This is one of a series of weekly open letters to friends – friends who write back to me on their own blogs. Please click through.  Category: Correspondence.

If you’d like to catch up, read the letters in chronological order here.




Dear Richard,


Finally touching base again after the holidays. Touching base in so many ways. Bizarre how quickly these morning letters have become habit – in the best sense of the word.

I read on Facebook that you had a night of writing recently. I hope the story poured forth like an easy birth. I know that is a purple bit of prose, but I like the metaphor. I hope that night has kept your primed for writing, moving into this new year.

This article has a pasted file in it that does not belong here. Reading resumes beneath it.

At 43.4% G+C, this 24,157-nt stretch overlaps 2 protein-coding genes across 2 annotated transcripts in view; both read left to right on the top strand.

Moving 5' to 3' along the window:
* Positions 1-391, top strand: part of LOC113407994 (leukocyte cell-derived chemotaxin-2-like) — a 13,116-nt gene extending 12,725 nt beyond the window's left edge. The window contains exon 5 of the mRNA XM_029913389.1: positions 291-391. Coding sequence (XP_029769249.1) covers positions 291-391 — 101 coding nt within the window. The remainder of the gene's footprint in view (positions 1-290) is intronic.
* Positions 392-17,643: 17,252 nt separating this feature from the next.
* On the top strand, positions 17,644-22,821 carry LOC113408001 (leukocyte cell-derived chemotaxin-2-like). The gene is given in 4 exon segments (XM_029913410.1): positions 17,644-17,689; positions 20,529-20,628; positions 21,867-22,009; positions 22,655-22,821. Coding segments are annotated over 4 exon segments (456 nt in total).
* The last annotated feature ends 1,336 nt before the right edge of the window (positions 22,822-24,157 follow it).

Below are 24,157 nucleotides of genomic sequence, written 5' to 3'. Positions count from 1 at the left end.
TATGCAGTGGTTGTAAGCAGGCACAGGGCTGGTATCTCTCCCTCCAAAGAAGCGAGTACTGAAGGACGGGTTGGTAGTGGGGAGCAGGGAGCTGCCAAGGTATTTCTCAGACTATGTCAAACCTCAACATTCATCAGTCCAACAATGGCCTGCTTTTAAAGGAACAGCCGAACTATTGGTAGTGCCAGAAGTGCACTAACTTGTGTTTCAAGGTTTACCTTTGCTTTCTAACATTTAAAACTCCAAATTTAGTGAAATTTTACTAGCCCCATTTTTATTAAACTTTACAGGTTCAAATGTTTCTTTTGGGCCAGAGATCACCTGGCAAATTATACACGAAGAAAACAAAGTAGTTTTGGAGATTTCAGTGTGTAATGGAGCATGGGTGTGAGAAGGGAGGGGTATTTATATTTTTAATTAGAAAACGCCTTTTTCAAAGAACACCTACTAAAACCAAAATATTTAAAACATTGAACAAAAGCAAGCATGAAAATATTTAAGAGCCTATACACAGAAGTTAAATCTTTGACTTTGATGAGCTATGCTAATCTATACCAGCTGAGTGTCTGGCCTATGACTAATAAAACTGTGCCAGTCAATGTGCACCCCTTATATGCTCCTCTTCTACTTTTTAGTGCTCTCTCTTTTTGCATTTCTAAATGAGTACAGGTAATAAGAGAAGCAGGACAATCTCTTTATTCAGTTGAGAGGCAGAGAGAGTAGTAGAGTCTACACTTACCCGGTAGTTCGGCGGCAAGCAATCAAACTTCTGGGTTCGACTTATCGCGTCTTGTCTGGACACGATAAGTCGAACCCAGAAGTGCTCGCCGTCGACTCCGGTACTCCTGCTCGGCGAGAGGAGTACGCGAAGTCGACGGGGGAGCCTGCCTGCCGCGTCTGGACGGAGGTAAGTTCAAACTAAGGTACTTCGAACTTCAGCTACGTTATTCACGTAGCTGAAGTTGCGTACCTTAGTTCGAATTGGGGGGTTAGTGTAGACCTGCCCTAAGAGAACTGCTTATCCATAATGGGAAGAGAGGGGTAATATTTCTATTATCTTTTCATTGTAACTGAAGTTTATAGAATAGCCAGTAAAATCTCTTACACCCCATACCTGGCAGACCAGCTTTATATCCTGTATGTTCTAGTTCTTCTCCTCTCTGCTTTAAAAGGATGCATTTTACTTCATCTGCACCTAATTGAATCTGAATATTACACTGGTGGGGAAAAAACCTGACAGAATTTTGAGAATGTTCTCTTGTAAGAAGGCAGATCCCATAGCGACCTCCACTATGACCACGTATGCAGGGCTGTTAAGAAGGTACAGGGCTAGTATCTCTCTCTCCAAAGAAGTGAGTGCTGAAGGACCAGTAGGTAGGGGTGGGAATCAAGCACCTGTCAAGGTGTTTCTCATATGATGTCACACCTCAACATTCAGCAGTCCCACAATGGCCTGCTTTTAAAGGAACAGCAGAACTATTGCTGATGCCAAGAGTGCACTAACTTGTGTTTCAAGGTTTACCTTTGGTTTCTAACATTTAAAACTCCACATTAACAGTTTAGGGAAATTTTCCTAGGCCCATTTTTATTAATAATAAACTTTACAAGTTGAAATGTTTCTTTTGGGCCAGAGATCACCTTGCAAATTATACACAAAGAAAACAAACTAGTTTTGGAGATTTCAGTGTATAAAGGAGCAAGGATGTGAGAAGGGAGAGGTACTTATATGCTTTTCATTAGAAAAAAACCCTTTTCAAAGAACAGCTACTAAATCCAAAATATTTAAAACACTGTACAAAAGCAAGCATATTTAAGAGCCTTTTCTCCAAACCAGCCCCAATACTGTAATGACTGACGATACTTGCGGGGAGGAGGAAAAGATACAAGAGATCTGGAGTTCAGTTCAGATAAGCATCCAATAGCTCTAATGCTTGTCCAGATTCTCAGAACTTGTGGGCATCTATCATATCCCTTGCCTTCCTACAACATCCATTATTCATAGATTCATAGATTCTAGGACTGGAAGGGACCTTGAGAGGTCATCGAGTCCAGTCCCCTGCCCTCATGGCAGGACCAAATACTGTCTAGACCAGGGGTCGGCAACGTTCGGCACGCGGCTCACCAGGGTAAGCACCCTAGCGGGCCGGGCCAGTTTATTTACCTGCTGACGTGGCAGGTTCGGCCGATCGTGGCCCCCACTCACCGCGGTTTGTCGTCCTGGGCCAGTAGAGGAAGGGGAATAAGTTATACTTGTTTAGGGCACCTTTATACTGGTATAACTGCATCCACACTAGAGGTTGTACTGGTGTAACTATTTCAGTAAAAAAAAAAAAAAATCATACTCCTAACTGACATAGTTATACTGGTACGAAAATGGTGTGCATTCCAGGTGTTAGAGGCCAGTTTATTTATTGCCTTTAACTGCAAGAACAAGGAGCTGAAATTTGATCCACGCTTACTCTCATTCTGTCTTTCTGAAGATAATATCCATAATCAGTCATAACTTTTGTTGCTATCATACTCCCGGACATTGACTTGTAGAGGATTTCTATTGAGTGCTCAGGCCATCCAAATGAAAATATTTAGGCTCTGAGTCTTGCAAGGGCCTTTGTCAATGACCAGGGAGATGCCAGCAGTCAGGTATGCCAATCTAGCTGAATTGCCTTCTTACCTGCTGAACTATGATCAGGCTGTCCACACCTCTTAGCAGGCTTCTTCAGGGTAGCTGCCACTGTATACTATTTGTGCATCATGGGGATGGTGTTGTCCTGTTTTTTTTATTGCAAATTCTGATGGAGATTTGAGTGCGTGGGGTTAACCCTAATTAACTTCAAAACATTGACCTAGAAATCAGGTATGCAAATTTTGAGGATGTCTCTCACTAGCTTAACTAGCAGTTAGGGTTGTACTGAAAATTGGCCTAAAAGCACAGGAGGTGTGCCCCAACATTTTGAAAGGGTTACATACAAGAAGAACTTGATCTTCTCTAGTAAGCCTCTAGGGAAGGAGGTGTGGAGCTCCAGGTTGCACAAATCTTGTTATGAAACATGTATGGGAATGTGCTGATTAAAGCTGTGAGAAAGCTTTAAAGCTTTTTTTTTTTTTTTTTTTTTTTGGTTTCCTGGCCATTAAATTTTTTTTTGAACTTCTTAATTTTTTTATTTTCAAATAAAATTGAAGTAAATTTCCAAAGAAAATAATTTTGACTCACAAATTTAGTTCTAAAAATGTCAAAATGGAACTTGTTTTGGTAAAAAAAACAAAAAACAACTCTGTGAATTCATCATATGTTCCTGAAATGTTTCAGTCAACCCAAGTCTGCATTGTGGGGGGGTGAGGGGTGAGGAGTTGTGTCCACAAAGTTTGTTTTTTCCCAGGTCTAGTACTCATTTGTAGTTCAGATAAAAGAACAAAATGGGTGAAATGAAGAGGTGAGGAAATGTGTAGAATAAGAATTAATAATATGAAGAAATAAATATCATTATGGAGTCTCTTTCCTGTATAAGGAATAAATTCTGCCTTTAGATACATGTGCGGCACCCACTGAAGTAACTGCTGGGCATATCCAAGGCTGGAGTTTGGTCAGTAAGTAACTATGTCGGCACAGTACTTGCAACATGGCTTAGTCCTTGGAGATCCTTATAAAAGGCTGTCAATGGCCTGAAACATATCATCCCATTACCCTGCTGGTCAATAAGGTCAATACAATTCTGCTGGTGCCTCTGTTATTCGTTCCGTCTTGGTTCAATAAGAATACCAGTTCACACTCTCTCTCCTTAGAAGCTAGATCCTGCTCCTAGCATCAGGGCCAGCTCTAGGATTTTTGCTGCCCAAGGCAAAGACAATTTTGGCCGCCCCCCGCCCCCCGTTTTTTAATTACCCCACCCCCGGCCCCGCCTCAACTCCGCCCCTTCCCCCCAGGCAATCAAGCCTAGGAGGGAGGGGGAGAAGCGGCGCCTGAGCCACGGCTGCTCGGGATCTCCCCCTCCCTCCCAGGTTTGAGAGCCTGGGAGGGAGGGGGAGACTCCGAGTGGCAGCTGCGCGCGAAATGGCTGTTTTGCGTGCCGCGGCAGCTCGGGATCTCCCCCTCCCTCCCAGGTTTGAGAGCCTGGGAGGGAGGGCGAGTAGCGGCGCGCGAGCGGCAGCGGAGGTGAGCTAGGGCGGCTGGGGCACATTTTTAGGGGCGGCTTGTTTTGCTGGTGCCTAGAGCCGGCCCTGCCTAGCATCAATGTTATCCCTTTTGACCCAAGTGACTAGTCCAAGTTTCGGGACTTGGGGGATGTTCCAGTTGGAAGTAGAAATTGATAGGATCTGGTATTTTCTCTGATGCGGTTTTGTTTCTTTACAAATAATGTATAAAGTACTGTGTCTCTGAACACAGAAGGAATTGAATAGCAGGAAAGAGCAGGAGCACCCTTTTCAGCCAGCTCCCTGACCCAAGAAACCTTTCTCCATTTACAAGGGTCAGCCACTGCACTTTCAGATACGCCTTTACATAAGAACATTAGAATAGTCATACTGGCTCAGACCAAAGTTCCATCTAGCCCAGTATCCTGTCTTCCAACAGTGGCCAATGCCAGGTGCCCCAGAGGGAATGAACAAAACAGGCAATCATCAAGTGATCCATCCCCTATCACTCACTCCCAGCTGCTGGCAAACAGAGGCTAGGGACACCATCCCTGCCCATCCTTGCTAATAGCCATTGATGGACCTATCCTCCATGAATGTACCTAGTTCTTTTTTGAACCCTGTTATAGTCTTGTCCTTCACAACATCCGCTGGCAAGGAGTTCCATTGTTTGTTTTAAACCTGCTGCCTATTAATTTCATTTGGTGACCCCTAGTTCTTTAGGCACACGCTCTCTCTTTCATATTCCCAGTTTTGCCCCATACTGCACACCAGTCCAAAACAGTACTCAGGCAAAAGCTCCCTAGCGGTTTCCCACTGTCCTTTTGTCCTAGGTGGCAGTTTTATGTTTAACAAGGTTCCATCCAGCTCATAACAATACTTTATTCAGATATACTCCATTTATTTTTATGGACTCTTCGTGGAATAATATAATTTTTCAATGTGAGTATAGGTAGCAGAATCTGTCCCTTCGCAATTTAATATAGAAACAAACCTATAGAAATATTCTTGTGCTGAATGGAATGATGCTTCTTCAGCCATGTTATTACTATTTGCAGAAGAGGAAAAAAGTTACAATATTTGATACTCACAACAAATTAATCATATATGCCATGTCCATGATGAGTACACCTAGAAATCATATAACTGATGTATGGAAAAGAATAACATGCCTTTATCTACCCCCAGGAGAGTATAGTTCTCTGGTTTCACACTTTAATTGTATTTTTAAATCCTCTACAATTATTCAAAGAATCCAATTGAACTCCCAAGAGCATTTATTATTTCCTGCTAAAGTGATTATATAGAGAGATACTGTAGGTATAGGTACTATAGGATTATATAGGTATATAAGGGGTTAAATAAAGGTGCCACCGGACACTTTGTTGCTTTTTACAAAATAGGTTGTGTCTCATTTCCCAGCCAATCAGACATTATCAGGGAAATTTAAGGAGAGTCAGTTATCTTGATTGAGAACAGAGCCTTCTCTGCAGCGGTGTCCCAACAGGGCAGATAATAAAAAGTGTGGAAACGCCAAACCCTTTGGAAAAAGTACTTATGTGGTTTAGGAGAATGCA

I was talking to B. this Sunday on Skype. We agreed this New Year doesn’t feel shiny. It feels like an old woman rolling over in bed. Another perspective of the same musty room. This is not a good place to be just a little over a week into January. I look at all the plans I made a year ago. Long term plans. Five-year plans. Because we are supposed to have such things.

I’ve seen my dog summon puppy-like energy to chase a toy rat – just until she gets her teeth on the edge of it. Then she realizes it isn’t interesting at all, and she goes back, circles a little square foot of floor, and lies down again. Disappointed. I think, not as much in regards to her expectations, but in regard to suckering herself into expectations. She knows it tastes like cardboard and plastic. Not rat.

It’s not that I’m disappointed in not achieving my goals for the year. It is more about not understanding why I had those goals in the first place. They really were about accomplishments not process. Being, not doing.


She settles for Rilke these days.